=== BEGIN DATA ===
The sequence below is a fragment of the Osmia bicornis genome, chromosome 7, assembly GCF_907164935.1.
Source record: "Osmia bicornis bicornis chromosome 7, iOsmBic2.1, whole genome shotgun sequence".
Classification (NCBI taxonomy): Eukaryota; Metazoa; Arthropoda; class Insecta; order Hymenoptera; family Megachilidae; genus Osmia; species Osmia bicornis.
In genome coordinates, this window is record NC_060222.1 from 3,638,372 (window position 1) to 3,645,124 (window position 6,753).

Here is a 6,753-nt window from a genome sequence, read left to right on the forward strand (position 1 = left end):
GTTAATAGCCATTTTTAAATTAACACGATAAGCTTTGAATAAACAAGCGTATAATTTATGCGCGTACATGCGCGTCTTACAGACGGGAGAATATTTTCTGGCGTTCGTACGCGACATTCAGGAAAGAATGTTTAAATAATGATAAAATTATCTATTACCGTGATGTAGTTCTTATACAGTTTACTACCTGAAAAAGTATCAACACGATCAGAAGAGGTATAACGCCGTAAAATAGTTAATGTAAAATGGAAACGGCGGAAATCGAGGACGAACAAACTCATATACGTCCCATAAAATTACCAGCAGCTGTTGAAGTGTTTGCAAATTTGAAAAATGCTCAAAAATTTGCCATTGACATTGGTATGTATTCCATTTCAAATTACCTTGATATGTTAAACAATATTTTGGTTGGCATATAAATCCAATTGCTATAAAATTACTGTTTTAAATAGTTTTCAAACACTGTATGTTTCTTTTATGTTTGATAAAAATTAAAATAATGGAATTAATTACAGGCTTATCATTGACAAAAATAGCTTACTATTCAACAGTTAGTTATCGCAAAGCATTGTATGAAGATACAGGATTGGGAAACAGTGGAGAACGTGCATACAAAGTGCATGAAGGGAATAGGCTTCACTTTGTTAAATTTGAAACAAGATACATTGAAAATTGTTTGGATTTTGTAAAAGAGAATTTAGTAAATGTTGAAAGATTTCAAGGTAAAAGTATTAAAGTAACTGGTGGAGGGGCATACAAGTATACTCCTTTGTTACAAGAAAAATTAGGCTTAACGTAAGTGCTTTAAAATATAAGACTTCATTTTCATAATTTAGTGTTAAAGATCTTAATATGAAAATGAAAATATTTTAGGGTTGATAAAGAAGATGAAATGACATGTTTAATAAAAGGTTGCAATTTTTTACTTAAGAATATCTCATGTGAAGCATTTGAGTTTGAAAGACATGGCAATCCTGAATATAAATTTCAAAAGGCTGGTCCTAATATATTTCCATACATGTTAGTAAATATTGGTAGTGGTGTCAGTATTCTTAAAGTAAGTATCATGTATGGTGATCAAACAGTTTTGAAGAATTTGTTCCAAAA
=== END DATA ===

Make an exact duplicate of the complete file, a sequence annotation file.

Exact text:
The sequence below is a fragment of the Osmia bicornis genome, chromosome 7, assembly GCF_907164935.1.
Source record: "Osmia bicornis bicornis chromosome 7, iOsmBic2.1, whole genome shotgun sequence".
Classification (NCBI taxonomy): Eukaryota; Metazoa; Arthropoda; class Insecta; order Hymenoptera; family Megachilidae; genus Osmia; species Osmia bicornis.
In genome coordinates, this window is record NC_060222.1 from 3,638,372 (window position 1) to 3,645,124 (window position 6,753).

Here is a 6,753-nt window from a genome sequence, read left to right on the forward strand (position 1 = left end):
GTTAATAGCCATTTTTAAATTAACACGATAAGCTTTGAATAAACAAGCGTATAATTTATGCGCGTACATGCGCGTCTTACAGACGGGAGAATATTTTCTGGCGTTCGTACGCGACATTCAGGAAAGAATGTTTAAATAATGATAAAATTATCTATTACCGTGATGTAGTTCTTATACAGTTTACTACCTGAAAAAGTATCAACACGATCAGAAGAGGTATAACGCCGTAAAATAGTTAATGTAAAATGGAAACGGCGGAAATCGAGGACGAACAAACTCATATACGTCCCATAAAATTACCAGCAGCTGTTGAAGTGTTTGCAAATTTGAAAAATGCTCAAAAATTTGCCATTGACATTGGTATGTATTCCATTTCAAATTACCTTGATATGTTAAACAATATTTTGGTTGGCATATAAATCCAATTGCTATAAAATTACTGTTTTAAATAGTTTTCAAACACTGTATGTTTCTTTTATGTTTGATAAAAATTAAAATAATGGAATTAATTACAGGCTTATCATTGACAAAAATAGCTTACTATTCAACAGTTAGTTATCGCAAAGCATTGTATGAAGATACAGGATTGGGAAACAGTGGAGAACGTGCATACAAAGTGCATGAAGGGAATAGGCTTCACTTTGTTAAATTTGAAACAAGATACATTGAAAATTGTTTGGATTTTGTAAAAGAGAATTTAGTAAATGTTGAAAGATTTCAAGGTAAAAGTATTAAAGTAACTGGTGGAGGGGCATACAAGTATACTCCTTTGTTACAAGAAAAATTAGGCTTAACGTAAGTGCTTTAAAATATAAGACTTCATTTTCATAATTTAGTGTTAAAGATCTTAATATGAAAATGAAAATATTTTAGGGTTGATAAAGAAGATGAAATGACATGTTTAATAAAAGGTTGCAATTTTTTACTTAAGAATATCTCATGTGAAGCATTTGAGTTTGAAAGACATGGCAATCCTGAATATAAATTTCAAAAGGCTGGTCCTAATATATTTCCATACATGTTAGTAAATATTGGTAGTGGTGTCAGTATTCTTAAAGTAAGTATCATGTATGGTGATCAAACAGTTTTGAAGAATTTGTTCCAAAA